Kathleen Diffley, Professor of English, University of Iowa
Author of The Fateful Lightning: Civil War Stories and the Magazine Marketplace, 1861-1876 and Where My Heart Is Turning Ever: Civil War Stories and Constitutional Reform, 1861-1876.

... the best kind of historical fiction

KIN is simply brilliant. In this work, Graebner delivers a stunningly original exploration of the complex stories of white and Black people of East Tennessee through Civil War, Reconstruction, and the turn of the 20th century. He searches for the meaning of history and the meaning of life. While he puzzles mysteries of historical memory, and of “history” itself, he refuses to answer them. He embraces uncertainty: how do we know what we think we know?  KIN is the best kind of historical fiction, well situated in the scholarly literature, and Graebner packs an emotional punch.

Orville Vernon Burton,  Judge Matthew J. Perry Distinguished Chair of History  and Computer Science at Clemson University; Author of The Age of Lincoln; Coauthor of Justice Deferred: Race and the Supreme Court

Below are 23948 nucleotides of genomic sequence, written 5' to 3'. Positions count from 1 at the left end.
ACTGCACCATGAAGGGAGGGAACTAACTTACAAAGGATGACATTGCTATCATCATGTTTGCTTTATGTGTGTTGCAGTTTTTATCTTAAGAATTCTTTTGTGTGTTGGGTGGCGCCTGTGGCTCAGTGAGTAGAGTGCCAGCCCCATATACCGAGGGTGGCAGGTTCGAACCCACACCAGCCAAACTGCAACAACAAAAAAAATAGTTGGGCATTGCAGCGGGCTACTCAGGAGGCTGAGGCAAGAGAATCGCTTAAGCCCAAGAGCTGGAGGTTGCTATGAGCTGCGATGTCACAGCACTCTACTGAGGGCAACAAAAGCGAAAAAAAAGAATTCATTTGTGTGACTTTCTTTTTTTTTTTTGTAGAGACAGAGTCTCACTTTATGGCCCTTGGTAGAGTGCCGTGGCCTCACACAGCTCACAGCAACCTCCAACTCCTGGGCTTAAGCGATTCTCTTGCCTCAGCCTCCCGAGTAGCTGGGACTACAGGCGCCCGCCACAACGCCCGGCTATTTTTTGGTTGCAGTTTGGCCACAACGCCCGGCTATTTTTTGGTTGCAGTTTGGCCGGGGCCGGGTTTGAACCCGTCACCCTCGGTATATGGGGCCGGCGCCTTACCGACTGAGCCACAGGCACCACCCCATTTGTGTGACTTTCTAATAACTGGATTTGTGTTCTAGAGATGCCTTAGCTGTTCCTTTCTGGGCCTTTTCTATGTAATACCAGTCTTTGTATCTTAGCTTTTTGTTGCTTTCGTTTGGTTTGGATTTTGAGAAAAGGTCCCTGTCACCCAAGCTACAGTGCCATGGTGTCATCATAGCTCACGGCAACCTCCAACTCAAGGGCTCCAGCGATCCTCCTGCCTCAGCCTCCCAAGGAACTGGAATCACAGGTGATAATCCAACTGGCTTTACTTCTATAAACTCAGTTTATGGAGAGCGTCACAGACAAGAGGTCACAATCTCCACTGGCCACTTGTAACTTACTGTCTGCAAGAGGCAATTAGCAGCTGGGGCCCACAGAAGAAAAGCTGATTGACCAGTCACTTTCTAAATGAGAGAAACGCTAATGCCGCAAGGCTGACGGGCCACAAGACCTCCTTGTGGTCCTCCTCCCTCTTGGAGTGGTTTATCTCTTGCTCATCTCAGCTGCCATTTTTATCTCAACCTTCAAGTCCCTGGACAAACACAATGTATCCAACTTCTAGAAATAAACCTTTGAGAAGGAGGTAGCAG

Kin A Novel by Alan Graebner

About the Author

Raised in the Midwest, Alan Graebner headed east for graduate education, then taught American history for decades at the College of St. Catherine, a women’s college in Minnesota.  Along the way his love of sailing misled him into marina development, and an affinity for woodworking drew him into designing and building a half dozen houses, one on a remote island in Lake Superior, and another on an island in the Caribbean.